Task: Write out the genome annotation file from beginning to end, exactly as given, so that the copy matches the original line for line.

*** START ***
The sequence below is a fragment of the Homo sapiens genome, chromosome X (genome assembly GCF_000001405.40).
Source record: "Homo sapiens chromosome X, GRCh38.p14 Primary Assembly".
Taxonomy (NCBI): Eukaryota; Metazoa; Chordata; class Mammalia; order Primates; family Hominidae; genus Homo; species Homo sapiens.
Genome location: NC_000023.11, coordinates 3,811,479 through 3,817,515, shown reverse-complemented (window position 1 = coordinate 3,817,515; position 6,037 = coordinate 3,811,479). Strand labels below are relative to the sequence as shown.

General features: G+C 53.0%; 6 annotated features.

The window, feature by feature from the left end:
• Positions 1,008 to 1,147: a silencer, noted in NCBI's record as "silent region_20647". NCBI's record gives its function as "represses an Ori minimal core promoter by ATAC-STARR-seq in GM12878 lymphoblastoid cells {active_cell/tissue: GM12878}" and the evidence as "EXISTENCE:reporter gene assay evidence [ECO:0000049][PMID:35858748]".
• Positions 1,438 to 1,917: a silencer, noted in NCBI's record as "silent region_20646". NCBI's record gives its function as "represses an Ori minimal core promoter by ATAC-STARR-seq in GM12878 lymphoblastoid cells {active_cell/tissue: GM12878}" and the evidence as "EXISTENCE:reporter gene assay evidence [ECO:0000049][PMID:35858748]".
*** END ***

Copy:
The sequence below is a fragment of the Homo sapiens genome, chromosome X (genome assembly GCF_000001405.40).
Source record: "Homo sapiens chromosome X, GRCh38.p14 Primary Assembly".
Taxonomy (NCBI): Eukaryota; Metazoa; Chordata; class Mammalia; order Primates; family Hominidae; genus Homo; species Homo sapiens.
Genome location: NC_000023.11, coordinates 3,811,479 through 3,817,515, shown reverse-complemented (window position 1 = coordinate 3,817,515; position 6,037 = coordinate 3,811,479). Strand labels below are relative to the sequence as shown.

General features: G+C 53.0%; 6 annotated features.

The window, feature by feature from the left end:
• Positions 1,008 to 1,147: a silencer, noted in NCBI's record as "silent region_20647". NCBI's record gives its function as "represses an Ori minimal core promoter by ATAC-STARR-seq in GM12878 lymphoblastoid cells {active_cell/tissue: GM12878}" and the evidence as "EXISTENCE:reporter gene assay evidence [ECO:0000049][PMID:35858748]".
• Positions 1,438 to 1,917: a silencer, noted in NCBI's record as "silent region_20646". NCBI's record gives its function as "represses an Ori minimal core promoter by ATAC-STARR-seq in GM12878 lymphoblastoid cells {active_cell/tissue: GM12878}" and the evidence as "EXISTENCE:reporter gene assay evidence [ECO:0000049][PMID:35858748]".